Visiting a Thailand temple for the first time is an unforgettable experience. Thai temples -- known as wats -- are literally everywhere; many are beautiful and possess extraordinary historical and cultural significance.
No trip to Thailand is complete without visiting a select handful of famous temples; just beware: trying to see too many temples in one week is a sure way to become burned out! Take time to absorb what you've seen in a temple before rushing to visit the next one.
First, go read about etiquette in Thailand for the basics, then read on to learn how to visit a Thailand temple confidently without worry of doing something taboo.
Don't expect the Hollywood version of Buddhism in a Thailand temple or you may leave disappointed. Monks are surprisingly friendly and many may practice English with you or even offer to exchange email addresses with you. Don't panic! Enjoy the interaction and be friendly while still showing respect. The rules are slightly relaxed in Thailand; monks may eat meat and you may even find some smoking or using mobile phones!
When thanking a monk for his time before saying goodbye, give them a higher wai than usual; they are not expected to return the gesture. Read about the prayer-like gesture known as the wai and how to say hello in Southeast Asia.
- Rather than believe movie stereotypes, go read about real Buddhism to enhance your Thailand temple visit.
The Worship Area
Thai temples are typically comprised of a courtyard with housing and small worship areas scattered around. The sheltered areas that contain Buddha statues are known as Bots. These areas are more sacred than other places in the temple, and a few rules of etiquette should be followed.
- Remove your shoes before entering if you haven't already.
- Don't get in the way of local people who are actually there to worship.
- Back away from the Buddha statue rather than turning your back.
- Don't touch sacred objects in the worship area.
- Do not raise yourself higher than the image of Buddha (e.g., sitting on the raised platform for a photo).
The proper way to sit in a Bot is to have legs tucked underneath of you as the worshipers do. You are not a monk's equal, so you should not sit as they do. While sitting, avoid pointing your feet at the image of Buddha or other people. If monks come into the Bot to worship, stand up until they finish their prostrations.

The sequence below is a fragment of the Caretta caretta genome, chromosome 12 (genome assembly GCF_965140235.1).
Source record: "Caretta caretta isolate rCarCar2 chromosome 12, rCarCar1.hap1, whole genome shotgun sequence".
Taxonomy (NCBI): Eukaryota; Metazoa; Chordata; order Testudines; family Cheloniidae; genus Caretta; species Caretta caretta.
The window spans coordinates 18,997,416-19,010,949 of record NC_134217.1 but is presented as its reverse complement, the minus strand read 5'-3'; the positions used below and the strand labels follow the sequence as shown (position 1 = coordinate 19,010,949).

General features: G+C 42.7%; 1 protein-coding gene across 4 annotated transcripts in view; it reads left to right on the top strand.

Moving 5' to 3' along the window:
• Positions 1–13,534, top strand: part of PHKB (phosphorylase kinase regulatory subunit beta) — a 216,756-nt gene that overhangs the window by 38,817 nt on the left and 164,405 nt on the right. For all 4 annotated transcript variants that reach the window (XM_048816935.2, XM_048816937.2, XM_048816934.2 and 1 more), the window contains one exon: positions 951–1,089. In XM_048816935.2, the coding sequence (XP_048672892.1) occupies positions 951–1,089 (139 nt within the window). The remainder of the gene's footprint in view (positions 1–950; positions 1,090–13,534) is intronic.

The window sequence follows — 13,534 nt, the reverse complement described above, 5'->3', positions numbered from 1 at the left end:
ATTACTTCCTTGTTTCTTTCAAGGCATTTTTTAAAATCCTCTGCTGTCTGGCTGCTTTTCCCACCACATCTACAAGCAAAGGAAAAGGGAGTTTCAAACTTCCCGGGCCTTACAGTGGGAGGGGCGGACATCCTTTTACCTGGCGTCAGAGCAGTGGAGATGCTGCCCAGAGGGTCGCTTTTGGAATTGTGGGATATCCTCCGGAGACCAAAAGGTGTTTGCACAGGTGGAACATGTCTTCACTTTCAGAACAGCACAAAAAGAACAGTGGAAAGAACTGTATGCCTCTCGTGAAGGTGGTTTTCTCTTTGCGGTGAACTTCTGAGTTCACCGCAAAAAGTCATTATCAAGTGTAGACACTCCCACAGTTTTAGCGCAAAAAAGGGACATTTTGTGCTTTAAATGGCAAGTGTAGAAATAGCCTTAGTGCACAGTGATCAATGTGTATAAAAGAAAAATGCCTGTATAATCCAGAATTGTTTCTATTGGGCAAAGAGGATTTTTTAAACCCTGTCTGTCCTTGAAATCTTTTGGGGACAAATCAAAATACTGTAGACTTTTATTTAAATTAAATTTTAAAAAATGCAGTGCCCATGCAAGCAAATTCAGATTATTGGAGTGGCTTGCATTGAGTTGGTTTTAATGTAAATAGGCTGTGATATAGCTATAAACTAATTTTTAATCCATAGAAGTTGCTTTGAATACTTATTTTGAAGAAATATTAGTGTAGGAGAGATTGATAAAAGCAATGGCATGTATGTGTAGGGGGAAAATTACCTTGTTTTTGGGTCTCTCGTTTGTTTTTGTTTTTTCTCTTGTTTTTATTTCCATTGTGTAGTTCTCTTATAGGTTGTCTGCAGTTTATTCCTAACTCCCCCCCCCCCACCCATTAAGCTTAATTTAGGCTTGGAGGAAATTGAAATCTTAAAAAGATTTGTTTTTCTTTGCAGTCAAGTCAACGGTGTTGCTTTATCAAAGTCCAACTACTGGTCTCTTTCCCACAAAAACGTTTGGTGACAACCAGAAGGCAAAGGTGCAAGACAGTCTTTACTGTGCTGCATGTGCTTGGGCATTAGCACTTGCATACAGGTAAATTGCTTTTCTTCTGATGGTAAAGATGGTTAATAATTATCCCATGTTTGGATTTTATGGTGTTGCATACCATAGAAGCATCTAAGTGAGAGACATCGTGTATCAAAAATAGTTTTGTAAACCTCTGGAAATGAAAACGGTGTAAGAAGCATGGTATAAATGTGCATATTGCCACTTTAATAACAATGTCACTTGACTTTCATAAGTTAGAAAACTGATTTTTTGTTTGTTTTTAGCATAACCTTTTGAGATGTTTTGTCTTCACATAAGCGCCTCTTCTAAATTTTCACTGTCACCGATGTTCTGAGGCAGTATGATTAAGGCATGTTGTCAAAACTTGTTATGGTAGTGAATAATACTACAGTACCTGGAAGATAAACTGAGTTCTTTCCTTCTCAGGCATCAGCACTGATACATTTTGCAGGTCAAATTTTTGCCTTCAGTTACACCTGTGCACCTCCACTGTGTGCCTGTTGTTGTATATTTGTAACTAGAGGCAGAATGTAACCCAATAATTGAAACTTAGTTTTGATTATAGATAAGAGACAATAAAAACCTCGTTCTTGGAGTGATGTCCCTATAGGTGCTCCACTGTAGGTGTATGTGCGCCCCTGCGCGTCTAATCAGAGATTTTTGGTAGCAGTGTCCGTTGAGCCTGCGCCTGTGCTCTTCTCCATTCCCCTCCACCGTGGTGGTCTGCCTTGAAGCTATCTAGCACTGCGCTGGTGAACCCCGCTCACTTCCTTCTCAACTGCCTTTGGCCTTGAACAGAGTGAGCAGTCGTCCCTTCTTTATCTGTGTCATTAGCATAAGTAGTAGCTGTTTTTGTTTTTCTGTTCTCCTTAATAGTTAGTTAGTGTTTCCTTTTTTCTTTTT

When ready to leave, don't raise yourself higher than the Buddha statue and do not turn your back to it; back away instead.
Dos While Visiting a Thailand Temple
- Remove hats, sunglasses, and shoes when entering a worship area.
- Turn off your mobile phone, remove headphones, and lower your voice.
- Show respect; now is not the time to share the latest joke you just heard.
- Step over the wooden threshold to the temple rather than on top of it.
- If you are sitting, stand up when monks or nuns enter the Bot.
- Always use your right hand when giving or receiving something from monk.
The #1 rule of etiquette for visiting Thai temples is to dress modestly! Would you wear swim shorts and a tank top to church at home? While many wats in tourist areas have relaxed their standards due to the hordes of visitors, be different; show some respect. Both men and women should not wear sleeveless tops; your shorts or pants should cover your knees. Read more about responsible travel.
Don'ts While Visiting a Thailand Temple
- Never point at a monk or Buddha statue, either with your fingers or feet.
- Touch or turn your back to an image of Buddha.
- Smoke, spit, chew gum, or eat snack foods.
- Photograph or disturb monks or others who are worshiping.
Women in Thai Temples
Women may never touch a monk or his robes -- including his own mother. Even doing so on accident (i.e., brushing against the robes in a crowded place) requires the monk to perform a lengthy cleansing process. Dress modestly; cover your knees and shoulders when visiting Thailand temples.
If you must hand a monk something, hand it to a male first or place the object on the ground.
Giving Donations in Thai Temples
Pretty much every temple in Thailand has one or more metal donation boxes. Donations are neither required nor expected, but if you took photos and enjoyed your visit, why not drop 20 baht in the box on your way out?
Visiting temples is not only cultural and educational, it's one of the great free things to do in Thailand!
Some Thai temples, particularly in Chiang Mai, have scheduled "Monk Chat" times when tourists are allowed to meet with English-speaking monks for free. You can ask questions about Buddhism or just general inquiries about daily life in the temple. Don't worry, the monks won't try to convert you to Buddhist on the spot.
If you sit in a group to talk to the monk, never sit higher than him and sit with your feet beneath of you to show proper respect. Allow the monk to finish talking before you interrupt with a question or comment.